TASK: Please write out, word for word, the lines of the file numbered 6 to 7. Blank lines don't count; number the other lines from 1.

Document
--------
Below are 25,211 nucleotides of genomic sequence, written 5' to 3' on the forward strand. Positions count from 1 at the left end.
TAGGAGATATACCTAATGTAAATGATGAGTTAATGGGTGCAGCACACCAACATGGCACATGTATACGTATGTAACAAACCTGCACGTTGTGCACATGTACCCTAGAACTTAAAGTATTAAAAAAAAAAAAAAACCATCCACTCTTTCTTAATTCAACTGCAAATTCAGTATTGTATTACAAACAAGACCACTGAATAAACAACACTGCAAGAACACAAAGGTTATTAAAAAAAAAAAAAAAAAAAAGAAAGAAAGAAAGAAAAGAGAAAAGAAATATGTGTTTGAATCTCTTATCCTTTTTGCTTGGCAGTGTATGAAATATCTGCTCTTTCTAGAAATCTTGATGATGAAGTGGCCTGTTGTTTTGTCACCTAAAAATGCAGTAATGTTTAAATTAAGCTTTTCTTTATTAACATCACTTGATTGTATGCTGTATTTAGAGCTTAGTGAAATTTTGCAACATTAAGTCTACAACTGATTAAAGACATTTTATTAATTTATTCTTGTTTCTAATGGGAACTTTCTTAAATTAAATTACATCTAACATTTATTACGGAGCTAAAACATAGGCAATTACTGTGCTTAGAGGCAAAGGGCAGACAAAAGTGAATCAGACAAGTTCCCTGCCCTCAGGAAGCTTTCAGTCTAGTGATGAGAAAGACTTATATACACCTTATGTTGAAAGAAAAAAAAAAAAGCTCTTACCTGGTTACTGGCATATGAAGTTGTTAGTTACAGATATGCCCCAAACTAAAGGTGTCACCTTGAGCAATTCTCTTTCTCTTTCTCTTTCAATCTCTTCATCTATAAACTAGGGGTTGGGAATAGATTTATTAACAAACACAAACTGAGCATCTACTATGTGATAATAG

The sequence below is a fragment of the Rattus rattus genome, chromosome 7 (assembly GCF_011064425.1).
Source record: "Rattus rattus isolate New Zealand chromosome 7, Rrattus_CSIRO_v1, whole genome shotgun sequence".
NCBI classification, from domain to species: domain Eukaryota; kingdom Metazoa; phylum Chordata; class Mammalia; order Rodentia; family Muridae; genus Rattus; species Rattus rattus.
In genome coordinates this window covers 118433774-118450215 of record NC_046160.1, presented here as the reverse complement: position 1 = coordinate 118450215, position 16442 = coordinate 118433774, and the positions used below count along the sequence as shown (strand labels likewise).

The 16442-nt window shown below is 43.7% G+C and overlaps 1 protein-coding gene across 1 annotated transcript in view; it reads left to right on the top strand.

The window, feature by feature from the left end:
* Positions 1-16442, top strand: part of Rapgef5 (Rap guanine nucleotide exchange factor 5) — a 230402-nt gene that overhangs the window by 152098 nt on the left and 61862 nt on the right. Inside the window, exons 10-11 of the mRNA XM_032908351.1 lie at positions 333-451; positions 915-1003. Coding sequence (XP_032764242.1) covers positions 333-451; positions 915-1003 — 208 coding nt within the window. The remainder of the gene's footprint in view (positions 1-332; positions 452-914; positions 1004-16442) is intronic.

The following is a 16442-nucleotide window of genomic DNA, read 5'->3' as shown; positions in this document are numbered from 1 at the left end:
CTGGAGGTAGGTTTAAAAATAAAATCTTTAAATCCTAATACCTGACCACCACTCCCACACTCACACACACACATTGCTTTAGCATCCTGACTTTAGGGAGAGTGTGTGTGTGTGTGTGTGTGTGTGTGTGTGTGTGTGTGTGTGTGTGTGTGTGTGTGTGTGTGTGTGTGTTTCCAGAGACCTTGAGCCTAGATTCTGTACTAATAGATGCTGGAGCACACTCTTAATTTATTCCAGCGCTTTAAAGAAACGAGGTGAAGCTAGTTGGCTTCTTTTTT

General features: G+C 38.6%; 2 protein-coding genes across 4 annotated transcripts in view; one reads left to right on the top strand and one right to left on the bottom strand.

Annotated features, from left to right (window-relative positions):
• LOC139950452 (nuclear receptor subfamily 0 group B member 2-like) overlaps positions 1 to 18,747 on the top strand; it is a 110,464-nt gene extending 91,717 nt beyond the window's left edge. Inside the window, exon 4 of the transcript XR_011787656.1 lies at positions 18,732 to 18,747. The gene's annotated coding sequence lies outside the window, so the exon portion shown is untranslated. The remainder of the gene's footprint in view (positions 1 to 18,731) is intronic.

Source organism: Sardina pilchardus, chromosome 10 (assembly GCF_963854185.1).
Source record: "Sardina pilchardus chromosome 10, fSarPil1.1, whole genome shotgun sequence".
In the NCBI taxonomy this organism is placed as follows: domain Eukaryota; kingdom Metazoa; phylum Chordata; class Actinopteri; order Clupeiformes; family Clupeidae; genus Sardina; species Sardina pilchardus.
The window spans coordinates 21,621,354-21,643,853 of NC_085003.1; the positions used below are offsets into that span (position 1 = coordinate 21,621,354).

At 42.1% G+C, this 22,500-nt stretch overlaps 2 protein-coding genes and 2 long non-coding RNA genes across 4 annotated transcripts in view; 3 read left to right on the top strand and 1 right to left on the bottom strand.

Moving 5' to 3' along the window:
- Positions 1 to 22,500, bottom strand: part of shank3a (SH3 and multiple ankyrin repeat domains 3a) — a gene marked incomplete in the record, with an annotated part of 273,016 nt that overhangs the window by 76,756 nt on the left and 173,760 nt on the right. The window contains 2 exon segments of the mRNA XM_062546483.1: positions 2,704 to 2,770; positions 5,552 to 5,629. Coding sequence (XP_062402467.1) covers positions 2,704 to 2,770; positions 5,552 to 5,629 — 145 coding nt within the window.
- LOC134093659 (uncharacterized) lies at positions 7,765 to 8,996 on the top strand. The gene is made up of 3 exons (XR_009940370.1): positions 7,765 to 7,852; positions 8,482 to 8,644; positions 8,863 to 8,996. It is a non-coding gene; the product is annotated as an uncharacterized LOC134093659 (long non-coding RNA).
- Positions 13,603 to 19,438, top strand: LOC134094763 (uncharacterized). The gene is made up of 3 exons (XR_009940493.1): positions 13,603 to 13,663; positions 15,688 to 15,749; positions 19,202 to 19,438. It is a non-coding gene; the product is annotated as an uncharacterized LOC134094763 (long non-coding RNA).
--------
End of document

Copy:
In genome coordinates this window covers 118433774-118450215 of record NC_046160.1, presented here as the reverse complement: position 1 = coordinate 118450215, position 16442 = coordinate 118433774, and the positions used below count along the sequence as shown (strand labels likewise).

The 16442-nt window shown below is 43.7% G+C and overlaps 1 protein-coding gene across 1 annotated transcript in view; it reads left to right on the top strand.